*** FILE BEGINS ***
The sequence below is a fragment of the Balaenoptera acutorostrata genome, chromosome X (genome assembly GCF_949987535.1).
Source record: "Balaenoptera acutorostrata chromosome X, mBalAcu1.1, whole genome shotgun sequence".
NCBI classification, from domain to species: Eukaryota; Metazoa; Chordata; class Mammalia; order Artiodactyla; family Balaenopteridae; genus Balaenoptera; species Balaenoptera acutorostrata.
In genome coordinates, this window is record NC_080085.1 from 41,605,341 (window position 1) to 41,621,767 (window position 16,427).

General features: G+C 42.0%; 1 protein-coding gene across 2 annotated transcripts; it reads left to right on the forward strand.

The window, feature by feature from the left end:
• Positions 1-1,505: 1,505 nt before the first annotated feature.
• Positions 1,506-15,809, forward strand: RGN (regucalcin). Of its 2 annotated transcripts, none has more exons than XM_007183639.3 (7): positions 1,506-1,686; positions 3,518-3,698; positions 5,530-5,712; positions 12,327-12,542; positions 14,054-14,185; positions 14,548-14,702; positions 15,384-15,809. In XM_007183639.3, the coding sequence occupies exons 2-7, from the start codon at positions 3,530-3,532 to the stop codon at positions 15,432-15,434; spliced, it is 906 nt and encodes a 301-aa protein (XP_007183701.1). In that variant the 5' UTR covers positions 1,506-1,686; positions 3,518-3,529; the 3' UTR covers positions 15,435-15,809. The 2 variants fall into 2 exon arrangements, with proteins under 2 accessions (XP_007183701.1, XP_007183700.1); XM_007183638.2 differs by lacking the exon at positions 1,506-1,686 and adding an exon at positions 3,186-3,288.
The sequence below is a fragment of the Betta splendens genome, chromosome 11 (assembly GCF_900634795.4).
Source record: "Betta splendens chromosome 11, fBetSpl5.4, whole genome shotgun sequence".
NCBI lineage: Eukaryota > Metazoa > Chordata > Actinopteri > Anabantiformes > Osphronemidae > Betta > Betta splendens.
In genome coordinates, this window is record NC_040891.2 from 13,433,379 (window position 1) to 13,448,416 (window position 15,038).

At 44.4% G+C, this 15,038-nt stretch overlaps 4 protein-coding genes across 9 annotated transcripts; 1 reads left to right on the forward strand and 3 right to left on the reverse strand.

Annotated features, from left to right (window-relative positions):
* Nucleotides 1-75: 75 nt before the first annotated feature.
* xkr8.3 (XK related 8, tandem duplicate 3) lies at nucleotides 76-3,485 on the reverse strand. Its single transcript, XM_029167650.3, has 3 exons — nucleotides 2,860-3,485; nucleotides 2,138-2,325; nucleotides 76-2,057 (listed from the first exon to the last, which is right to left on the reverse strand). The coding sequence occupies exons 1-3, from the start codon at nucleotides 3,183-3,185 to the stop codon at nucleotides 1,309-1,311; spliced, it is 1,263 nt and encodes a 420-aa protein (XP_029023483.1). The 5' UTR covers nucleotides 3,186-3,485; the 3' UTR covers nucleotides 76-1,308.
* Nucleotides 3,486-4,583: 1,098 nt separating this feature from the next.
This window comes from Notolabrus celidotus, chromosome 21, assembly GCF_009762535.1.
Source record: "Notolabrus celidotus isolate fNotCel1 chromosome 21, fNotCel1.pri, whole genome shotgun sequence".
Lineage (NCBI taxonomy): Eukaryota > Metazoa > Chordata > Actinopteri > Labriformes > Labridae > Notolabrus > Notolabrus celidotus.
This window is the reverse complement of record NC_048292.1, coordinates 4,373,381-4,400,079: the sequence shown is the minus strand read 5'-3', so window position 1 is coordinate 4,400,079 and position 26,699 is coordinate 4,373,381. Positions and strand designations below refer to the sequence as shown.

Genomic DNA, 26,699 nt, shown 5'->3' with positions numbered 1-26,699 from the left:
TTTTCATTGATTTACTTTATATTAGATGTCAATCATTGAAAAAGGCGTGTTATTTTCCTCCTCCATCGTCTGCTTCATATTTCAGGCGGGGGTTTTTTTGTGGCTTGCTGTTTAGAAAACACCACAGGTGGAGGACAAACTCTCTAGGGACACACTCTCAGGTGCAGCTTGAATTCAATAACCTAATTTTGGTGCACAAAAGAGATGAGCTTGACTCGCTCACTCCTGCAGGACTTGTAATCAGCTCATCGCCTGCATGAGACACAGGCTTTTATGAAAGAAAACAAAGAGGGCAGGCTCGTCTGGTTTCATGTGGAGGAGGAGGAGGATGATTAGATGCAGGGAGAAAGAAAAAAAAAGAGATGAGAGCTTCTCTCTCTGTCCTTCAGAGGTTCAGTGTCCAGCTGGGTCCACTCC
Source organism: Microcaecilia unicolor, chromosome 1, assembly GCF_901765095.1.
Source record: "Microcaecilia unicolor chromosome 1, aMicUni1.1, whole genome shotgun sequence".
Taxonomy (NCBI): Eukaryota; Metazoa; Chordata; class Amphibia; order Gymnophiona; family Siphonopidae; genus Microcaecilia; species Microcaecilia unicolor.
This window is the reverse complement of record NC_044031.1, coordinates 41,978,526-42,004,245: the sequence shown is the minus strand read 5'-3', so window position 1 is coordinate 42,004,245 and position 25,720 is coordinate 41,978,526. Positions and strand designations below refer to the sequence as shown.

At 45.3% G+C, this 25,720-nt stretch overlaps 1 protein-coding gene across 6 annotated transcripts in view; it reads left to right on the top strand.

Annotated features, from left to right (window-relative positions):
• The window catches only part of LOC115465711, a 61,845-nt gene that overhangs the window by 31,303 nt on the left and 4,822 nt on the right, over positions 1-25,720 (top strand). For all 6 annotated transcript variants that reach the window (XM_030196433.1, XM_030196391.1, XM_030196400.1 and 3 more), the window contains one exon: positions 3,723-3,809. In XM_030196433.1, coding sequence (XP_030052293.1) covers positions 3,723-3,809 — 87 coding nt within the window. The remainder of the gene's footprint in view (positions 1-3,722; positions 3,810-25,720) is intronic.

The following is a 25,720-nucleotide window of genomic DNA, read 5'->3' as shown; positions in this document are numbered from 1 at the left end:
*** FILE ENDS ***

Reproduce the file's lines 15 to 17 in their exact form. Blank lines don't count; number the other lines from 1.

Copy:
* Nucleotides 1-75: 75 nt before the first annotated feature.
* xkr8.3 (XK related 8, tandem duplicate 3) lies at nucleotides 76-3,485 on the reverse strand. Its single transcript, XM_029167650.3, has 3 exons — nucleotides 2,860-3,485; nucleotides 2,138-2,325; nucleotides 76-2,057 (listed from the first exon to the last, which is right to left on the reverse strand). The coding sequence occupies exons 1-3, from the start codon at nucleotides 3,183-3,185 to the stop codon at nucleotides 1,309-1,311; spliced, it is 1,263 nt and encodes a 420-aa protein (XP_029023483.1). The 5' UTR covers nucleotides 3,186-3,485; the 3' UTR covers nucleotides 76-1,308.
* Nucleotides 3,486-4,583: 1,098 nt separating this feature from the next.